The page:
Friday, July 27, 2012

Girls Got Game: Techbridge Hosts the League of Extraordinary Gamers

This month's guest blog is from Techbridge, an organization based in Oakland, CA dedicated to promoting girls' interest and skills in STEM.  Techbridge also develops resources for teachers, role models, families and partners.  The organization has served over 5,000 girls in grades 5-12 since the organization was founded in 2000.  This piece was written by Linda Kekelis, Executive Director of Techbridge and Eliza Smith, Administrative and Operations Assistant.

This summer, Techbridge introduced 45 girls to video game design with a five-day Summer Academy in Oakland and Concord. The academy, which was supported by Chevron, lived up to its name—the League of Extraordinary Gamers.

By mastering Gamestar Mechanic, a game-making tool that uses an intuitive drag and drop interface, girls were introduced to game design.  They learned about creating rules and working through the engineering design process.  As game designers, they improved their games by inviting others, both online and in the classroom, to test their programs and provide feedback.

Why target girls? With only 18 percent of computer and information sciences undergraduate degrees awarded to women and less than one percent of female college freshmen intending to major in computer science, we need to do more to change the equation.  Reaching out to girls early and often can make a difference.  For our Summer Academy, we recruited a range of girls, including those who love to play games online to those who don’t engage much with video games.  By the end of the week every girl had designed a video game and many were interested in careers in technology.

The girls-only element helped Academy attendees feel comfortable exploring computer science. When one of our Techbridge girls attended a computer science camp and was the only girl, she left the camp feeling less confident about her technical skills. By building on our years of experience and extensive research, we designed our program to make sure that every girl’s experience was positive. By the end of the week one girl reflected, “I finally felt I could beat games!” Before, she had always needed her brother’s help.

Role models helped the girls make the connection between their gaming experiences and career opportunities in technology.  At Zynga, the girls met a programmer, a marketing specialist, and a team lead. This trio spoke about their career paths, and worked with the girls to develop a game idea and a marketing plan. At Ubisoft, the girls designed a marketing plan and video game cover for their own video game. At Electronic Arts, the girls were invited to give feedback on games in development.  These field trip experiences impacted the girls’ visions for their future. At the end of the Summer Academy, the girls were asked which careers they were interested in, and their answers included game designer, computer scientist, and engineer.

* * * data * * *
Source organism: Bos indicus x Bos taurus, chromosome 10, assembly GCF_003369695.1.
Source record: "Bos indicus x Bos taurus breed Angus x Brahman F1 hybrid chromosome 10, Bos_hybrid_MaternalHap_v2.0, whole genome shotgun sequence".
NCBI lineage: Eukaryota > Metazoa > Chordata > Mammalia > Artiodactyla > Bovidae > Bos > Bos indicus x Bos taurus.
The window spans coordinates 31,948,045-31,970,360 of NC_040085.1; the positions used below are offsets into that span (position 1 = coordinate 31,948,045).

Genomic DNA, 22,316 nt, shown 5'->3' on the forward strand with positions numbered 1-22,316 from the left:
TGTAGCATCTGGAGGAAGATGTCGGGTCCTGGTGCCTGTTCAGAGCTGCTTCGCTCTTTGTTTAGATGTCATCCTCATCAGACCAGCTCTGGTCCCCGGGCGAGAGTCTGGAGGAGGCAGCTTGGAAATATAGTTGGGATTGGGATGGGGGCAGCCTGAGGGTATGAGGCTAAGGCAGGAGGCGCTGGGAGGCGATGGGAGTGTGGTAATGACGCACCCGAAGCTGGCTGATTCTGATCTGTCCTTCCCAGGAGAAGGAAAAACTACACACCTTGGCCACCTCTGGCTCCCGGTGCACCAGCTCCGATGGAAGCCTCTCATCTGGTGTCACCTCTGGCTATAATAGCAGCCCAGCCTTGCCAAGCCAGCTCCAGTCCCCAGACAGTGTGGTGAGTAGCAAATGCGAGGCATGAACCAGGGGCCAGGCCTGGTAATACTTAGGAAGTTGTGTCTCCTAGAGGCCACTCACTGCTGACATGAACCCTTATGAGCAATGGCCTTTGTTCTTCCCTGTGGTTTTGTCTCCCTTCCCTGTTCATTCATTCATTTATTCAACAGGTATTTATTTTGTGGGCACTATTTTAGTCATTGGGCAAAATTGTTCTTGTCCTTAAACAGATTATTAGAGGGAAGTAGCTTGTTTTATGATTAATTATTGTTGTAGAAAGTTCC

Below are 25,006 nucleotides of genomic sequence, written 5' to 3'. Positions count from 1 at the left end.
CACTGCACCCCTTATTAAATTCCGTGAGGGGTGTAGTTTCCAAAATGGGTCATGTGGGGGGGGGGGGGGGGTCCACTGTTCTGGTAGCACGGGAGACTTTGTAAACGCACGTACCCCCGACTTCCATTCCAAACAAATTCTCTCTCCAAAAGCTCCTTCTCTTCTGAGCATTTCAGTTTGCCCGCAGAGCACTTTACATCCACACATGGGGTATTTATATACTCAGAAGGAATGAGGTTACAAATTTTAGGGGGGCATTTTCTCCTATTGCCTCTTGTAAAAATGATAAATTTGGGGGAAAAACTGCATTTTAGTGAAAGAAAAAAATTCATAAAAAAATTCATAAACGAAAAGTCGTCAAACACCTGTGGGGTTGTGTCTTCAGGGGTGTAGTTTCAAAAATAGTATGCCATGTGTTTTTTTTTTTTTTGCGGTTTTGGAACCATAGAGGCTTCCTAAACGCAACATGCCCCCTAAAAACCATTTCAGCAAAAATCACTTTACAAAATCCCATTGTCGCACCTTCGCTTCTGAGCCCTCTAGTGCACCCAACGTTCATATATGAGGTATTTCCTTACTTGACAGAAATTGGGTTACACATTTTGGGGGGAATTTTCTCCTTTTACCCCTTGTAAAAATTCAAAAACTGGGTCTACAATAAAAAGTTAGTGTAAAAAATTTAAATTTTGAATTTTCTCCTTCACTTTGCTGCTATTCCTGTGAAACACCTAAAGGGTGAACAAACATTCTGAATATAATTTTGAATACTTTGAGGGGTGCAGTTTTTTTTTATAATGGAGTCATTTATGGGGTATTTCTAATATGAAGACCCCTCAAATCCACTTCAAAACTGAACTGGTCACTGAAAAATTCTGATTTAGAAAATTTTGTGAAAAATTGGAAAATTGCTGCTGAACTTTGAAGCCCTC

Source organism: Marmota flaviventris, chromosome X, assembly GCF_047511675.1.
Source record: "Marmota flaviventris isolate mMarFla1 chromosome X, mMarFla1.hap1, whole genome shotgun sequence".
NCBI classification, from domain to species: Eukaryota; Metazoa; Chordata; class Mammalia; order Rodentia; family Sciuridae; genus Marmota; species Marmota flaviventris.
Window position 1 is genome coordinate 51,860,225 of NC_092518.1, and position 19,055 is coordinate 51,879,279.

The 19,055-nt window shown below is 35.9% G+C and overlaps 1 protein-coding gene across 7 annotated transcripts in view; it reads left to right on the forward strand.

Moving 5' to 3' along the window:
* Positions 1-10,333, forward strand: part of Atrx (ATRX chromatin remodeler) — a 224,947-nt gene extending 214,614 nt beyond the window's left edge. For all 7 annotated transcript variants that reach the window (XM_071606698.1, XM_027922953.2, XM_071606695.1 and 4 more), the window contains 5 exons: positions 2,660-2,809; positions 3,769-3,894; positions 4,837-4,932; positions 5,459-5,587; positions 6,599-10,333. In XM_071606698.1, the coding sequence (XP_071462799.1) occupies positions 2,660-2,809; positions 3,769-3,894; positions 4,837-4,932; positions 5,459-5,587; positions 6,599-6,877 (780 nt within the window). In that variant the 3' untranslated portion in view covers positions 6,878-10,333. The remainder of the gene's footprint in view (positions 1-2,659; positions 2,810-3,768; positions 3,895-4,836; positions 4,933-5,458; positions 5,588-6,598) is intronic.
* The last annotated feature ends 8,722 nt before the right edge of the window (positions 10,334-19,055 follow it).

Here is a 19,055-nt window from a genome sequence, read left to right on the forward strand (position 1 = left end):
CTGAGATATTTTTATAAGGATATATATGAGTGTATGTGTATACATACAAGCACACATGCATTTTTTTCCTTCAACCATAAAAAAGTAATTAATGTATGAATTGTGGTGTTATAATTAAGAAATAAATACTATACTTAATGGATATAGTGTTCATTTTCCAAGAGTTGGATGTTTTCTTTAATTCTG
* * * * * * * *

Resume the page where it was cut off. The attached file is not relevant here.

“Want to check out my game?” the girls excitedly asked their families at the culminating celebration of our Summer Academy. The girls prepared one-minute introductions for their games, and invited their family members to test them.

One parent commented, “Computers have been a “dad thing.” Now they’re a “daughter thing” as well.” Mind shifts like this happen when parents see just how much their daughters are interested in technology and how capable they are of succeeding at it when encouraged.

“I learned that you can do anything…as long as you put your mind to it,” said a Summer Academy attendee.  A week of game design not only helped boost the girls’ confidence, but also encouraged several of them to want to learn to program. If given the opportunity, more girls will become computer scientists and design video games, and in turn, inspire the next wave of girls to pursue computer science.

Want to know what you can do to encourage girls in computer science? 
There are lots of free online resources, like Scratch and Alice, for girls to learn new technologies.
Enroll girls in after-school and summer programs that allow them to play with technology, design games, and be creative.  Be sure to sign them up with friends or in programs with a critical mass of girls.
Introduce girls to role models who are passionate about their work and can share the personal and professional rewards of a career in computer science.
Encourage girls to take AP classes in computer science in high school. These advanced classes help set youth on the path to technology careers.
Check out The National Center for Women and Information Technology’s resources at

Techbridge offers hands-on technology, engineering, and science programs as well as career exploration activities to spark the imaginations of girls in Oakland and other Bay Area communities.  We also offer resources and training for role models, families, and those interested in bringing technology, science and engineering to youth in their communities. To learn more, visit

1 comment:

Unknown said...

Im a female game developer and I would love to speak to your girls. Please contact me.